Content marketing is constantly evolving, which is what we here on the HubSpot blogging team love about our jobs. It keeps things interesting. And while it’s easy to get caught up in experimenting with innovative content, it’s important that we pay close attention to how our readers are changing, too.
According to HubSpot Research, 2016 marks the start of a new phase of technological development, where new innovations and consumer preferences will usher in a new way of how marketers will do business.
Our research team surveyed over 1,000 internet users worldwide to learn about their preferences and behaviors when it comes to their content consumption habits. In this article, we’re diving deeper into two specific trends to discuss how marketers can prepare their content strategies to meet the needs of their readers.
What content types do readers want to see more of in the future?
HubSpot Research found that internet users’ behaviors are changing to reflect a growing interest in visual content. They’re also shifting where they’re reading content, choosing social media platforms over of more traditional blog and long-form outlets:
It’s important to note that these survey results don’t mean that content creators should abandon mediums such as blogging or podcasting, as these content outlets will continue to provide value over time. Instead, what the above chart suggests is that marketers should develop a more diversified strategy to meet the growing demand for alternative content types such as video and social media content.
How are readers consuming content?
For content creators, it’s important to know what kind of content readers want, and also how they want to read it. HubSpot found that different types of content are more likely to retain readers’ close attention than others. Generally speaking, longer written content is more likely to be skimmed, and content with more visual elements, such as videos and images, are more likely to be thoroughly consumed:
Now that we’ve reviewed the types of content readers want and how they want to consume them, let’s take a look at some effective examples of below.
10 Pieces of Content Your Audience Actually Wants to See
Click on the categories below to check out examples of the types of content your audience is looking for:
Video is and will continue to be a huge part of content marketing: According to Cisco, 80% of web traffic will be video by 2019. That’s a lot. And this same sentiment is reflected in the latest report from HubSpot Research, where 45% of survey respondents admitted to watching 1+ hours of video on Facebook and YouTube each week.
To further illustrate this point, let’s consider that users watch 8 billion videos on Facebook and 10 billion videos on Snapchat per day. Today, social media platforms are becoming more about content sharing and discovery, so an integrated video and social media strategy will be necessary for brands seeking to compete. (Learn more about creating video for social media in our free ebook.)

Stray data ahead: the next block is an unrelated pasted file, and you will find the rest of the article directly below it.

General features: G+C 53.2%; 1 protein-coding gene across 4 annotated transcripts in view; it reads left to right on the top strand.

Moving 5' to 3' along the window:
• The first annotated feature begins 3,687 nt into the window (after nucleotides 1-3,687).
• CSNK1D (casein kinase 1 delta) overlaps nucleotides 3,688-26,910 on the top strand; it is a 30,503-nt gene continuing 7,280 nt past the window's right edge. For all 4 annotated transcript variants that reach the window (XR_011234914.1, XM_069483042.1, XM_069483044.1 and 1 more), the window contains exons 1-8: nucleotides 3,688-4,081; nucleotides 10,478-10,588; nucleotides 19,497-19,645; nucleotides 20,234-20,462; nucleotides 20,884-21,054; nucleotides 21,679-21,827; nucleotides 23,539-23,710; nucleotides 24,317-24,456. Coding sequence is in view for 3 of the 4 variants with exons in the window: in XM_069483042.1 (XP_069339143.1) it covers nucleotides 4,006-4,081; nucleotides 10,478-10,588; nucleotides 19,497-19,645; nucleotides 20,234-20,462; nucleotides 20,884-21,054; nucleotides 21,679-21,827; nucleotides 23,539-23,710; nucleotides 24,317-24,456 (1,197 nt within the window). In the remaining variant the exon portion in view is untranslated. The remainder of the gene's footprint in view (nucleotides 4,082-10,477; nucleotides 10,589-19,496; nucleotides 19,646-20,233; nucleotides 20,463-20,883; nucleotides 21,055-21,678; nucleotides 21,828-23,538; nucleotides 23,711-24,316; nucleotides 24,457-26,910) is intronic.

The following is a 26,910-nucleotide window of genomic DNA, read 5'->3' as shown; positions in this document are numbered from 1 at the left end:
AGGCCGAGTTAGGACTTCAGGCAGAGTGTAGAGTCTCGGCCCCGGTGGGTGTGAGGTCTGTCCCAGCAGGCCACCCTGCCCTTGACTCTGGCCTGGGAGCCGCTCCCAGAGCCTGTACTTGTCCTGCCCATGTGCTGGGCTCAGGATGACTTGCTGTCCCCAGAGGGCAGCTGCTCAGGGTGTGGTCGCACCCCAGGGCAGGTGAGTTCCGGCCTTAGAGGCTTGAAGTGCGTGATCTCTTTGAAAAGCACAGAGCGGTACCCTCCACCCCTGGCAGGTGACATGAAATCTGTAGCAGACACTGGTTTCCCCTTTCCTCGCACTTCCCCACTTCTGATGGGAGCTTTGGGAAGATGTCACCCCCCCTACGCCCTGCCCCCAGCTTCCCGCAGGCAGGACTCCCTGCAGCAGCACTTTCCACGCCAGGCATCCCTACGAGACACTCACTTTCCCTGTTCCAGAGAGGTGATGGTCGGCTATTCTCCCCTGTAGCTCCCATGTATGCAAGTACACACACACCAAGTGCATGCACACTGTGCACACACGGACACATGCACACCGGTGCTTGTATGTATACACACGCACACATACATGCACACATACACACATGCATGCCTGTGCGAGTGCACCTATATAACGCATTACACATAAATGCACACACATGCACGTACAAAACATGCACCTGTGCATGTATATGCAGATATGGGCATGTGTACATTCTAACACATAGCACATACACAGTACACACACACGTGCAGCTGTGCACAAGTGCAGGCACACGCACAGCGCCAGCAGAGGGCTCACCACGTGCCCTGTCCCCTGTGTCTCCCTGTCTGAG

BuzzFeed’s Tasty videos are a great example of the type of video content people want to consume. According to their Facebook Page, they can be best described as “snack-sized videos and recipes you’ll want to try.” It’s as simple as that.
Each video covers one recipe in an engaging, fast-motion format — making them tailor-made for Facebook scanners.
Why this work so well:
- They’re short and sweet. Mini Matters reports that YouTube viewers favor short videos, approximately 42 seconds in length.
- They don’t require sound to understand what’s going on. According to Digiday, 85% of videos on Facebook are watched without sound.
- They teach how-to skills. Google reports that searches for “how to” video content have increased 70% year-over-year.
Views: 1.1 million
2) Vox Media
Vox’s video content varies between news, explainers, entertainment, and how-to videos (check out their full YouTube channel here), and their videos are highly shareable and easy to consume.
Why this work so well:
- The video are around two minutes in length. According to research from Wistia, this length is optimal to ensure viewers watch all the way through to the end.
- They feature captions and animations so viewers can understand the gist of the video without having to turn on the volume.
- They cover breaking news, which 64% of Twitter users surveyed said they want to see more of.
Views: 2.7 million
The global social media audience is vast: Facebook has 1.7 billion daily active users (DAUs), Instagram has 500 million, Twitter has 313 million, and Snapchat has 150 million. Users are consuming more content than ever on social media networks, and content creators will have to shift their publication strategy to meet their audience where they’re gathering information.
— Intel (@intel)
September 8, 2016
Here’s another example of the power of video marketing in the context of social media posts — the second most popular content form users are looking for. Intel creates products in the information technology and cloud computing space, but their tweets touch on how technology interacts with the rest of the world.
For example, this tweet shares a video from Drone 100, an event Intel hosted in Sydney, Australia where users launched Intel drones for a crowdsourced light show. (Learn more about how to use Twitter for business here.)
Why this work so well:
- The tweet uses video, which drives engagement: 82% of Twitter users watch video content, and Twitter videos drive more retweets, likes, and replies than video on third-party players.
- The tweet uses relevant hashtags sparingly. Locowise found that numerous hashtags don’t contribute to greater Twitter engagement, but that the occasional relevant hashtag, such as #TBT or a branded campaign hashtag, can help new users find your content.
Retweets: 190, Likes: 492
FedEx features stunning photos of their trucks, planes, and envelopes around the world, and what’s more, the vast majority of their posts are photos taken by other Instagram users. Rather than posting boring photos from a mail sorting facility, FedEx featured this gorgeous shot of a branded plane with a full moon in the background.
Why this works so well:
- Their Instagram features user-generated content (UGC), which humanizes brands and promotes greater brand engagement.
- Their posts feature hashtags, which help users find new Instagram accounts to follow. According to research from TrackMaven, Instagram posts with four to five hashtags saw an increase in interactions.